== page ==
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Disability associated with community cases of commonly occurring eating disorders

Citation

Mond, J and Rodgers, B and Hay, P and Korten, A and Owen, C and Beumont, P, Disability associated with community cases of commonly occurring eating disorders, Australian and New Zealand Journal of Public Health, 28, (3) pp. 246-251. ISSN 1326-0200 (2004) [Refereed Article]


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DOI: doi:10.1111/j.1467-842X.2004.tb00703.x

Abstract

OBJECTIVE: To examine disability associated with community cases of the more commonly occurring eating disorders and with particular eating disorder behaviours.

METHOD: Self-report questionnaires, which included measures of eating disorder symptoms and impairment in everyday functioning, were completed by 495 female residents of the Australian Capital Territory region aged between 18 and 45 years. A structured interview for the assessment of eating disorders was completed by a subgroup (n = 208) of participants. Discriminant function analysis was used to identify cases of eating disorders in the total sample (n = 495) based on the characteristics of individuals interviewed. Impairment in functioning, as measured by the Medical Outcomes Study Short Form, was compared among eating disorder cases and non-cases, among subgroups of participants engaging in particular eating disorder behaviours, and among community cases of anxiety and affective disorders identified from the Australian National Survey of Mental Health and Well-Being.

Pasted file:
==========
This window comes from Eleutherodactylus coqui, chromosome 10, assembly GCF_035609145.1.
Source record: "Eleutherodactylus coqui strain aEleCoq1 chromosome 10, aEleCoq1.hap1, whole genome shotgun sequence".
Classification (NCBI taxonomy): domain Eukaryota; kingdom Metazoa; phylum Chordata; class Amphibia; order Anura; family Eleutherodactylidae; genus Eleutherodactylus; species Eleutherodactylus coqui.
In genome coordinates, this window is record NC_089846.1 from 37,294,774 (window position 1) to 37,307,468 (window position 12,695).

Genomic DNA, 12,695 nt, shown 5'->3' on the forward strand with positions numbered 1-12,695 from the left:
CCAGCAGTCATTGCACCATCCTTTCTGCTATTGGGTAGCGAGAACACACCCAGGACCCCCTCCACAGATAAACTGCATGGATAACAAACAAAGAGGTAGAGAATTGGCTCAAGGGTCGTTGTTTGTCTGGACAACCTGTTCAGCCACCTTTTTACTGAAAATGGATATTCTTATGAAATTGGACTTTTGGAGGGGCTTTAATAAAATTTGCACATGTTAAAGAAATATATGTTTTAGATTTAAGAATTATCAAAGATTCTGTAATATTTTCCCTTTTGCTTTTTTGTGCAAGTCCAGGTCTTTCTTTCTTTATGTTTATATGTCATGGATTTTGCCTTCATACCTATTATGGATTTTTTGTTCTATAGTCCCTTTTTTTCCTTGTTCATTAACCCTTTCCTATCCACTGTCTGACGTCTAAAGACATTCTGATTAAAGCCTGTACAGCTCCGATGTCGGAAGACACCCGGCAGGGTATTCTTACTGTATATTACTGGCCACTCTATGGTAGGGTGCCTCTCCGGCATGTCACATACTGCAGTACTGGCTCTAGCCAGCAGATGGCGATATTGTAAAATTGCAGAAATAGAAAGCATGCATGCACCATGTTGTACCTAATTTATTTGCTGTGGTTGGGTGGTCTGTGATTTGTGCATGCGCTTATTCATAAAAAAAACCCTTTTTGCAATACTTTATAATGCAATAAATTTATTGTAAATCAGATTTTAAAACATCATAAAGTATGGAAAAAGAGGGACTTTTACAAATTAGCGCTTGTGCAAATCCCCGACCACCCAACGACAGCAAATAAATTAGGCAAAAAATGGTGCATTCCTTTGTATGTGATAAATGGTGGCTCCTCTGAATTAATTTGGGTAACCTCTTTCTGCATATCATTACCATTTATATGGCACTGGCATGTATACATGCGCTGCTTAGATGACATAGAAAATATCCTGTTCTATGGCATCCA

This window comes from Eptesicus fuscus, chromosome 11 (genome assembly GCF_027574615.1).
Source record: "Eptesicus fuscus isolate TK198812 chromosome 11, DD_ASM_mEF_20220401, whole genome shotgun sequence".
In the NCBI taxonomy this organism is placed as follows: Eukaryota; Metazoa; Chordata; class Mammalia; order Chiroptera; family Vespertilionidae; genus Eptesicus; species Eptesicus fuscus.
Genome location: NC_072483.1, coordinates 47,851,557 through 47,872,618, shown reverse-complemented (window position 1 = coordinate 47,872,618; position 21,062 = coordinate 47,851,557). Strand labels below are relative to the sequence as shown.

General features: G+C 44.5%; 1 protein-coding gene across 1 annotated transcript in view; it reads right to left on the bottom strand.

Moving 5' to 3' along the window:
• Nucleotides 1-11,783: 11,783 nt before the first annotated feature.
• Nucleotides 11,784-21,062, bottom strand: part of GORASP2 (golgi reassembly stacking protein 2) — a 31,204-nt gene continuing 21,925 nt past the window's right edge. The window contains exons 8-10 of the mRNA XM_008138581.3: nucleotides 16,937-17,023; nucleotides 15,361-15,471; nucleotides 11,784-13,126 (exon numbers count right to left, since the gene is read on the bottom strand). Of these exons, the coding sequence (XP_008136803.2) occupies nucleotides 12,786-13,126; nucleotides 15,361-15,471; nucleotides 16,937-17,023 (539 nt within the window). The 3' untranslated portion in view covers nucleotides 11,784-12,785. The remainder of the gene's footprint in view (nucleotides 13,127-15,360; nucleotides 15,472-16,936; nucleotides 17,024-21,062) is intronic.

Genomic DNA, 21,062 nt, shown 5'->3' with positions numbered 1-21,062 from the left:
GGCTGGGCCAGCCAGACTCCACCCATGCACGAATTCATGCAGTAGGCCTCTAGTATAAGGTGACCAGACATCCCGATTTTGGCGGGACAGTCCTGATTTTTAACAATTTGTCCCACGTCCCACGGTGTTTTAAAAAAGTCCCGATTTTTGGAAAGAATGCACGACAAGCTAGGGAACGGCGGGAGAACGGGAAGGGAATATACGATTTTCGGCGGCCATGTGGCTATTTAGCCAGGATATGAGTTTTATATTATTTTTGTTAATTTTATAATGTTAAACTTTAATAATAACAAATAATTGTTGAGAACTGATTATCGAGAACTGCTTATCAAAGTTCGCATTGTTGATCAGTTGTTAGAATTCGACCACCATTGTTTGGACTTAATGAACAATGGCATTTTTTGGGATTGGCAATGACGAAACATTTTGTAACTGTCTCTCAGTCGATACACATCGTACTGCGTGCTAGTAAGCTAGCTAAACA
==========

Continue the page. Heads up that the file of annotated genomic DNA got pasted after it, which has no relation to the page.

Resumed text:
RESULTS: Community cases of eating disorders (n = 31; 6.3%) were associated with substantial impairment in functioning, comparable with that of community cases of anxiety and affective disorders. Among eating disorder behaviours, the use of extreme weight-control behaviours, in particular self-induced vomiting, was associated with the highest levels of impairment, although the occurrence of regular episodes of overeating was also associated with considerable impairment.

CONCLUSIONS: The burden on the community of the more commonly occurring eating disorders may be substantial. Improving women's recognition of the adverse effects of eating disordered-behaviour on functioning, as well as their knowledge of effective treatments, will be important in reducing this burden.

Item Details

Item Type:Refereed Article
Keywords:Disability, Eating disorders
Research Division:Medical and Health Sciences
Research Group:Public Health and Health Services
Research Field:Mental Health
Objective Division:Health
Objective Group:Public Health (excl. Specific Population Health)
Objective Field:Mental Health
UTAS Author:Mond, J (Dr Jon Mond)
ID Code:117982
Year Published:2004
Web of Science® Times Cited:45
Deposited By:Centre for Rural Health
Deposited On:2017-06-29
Last Modified:2017-09-18
Downloads:67 View Download Statistics

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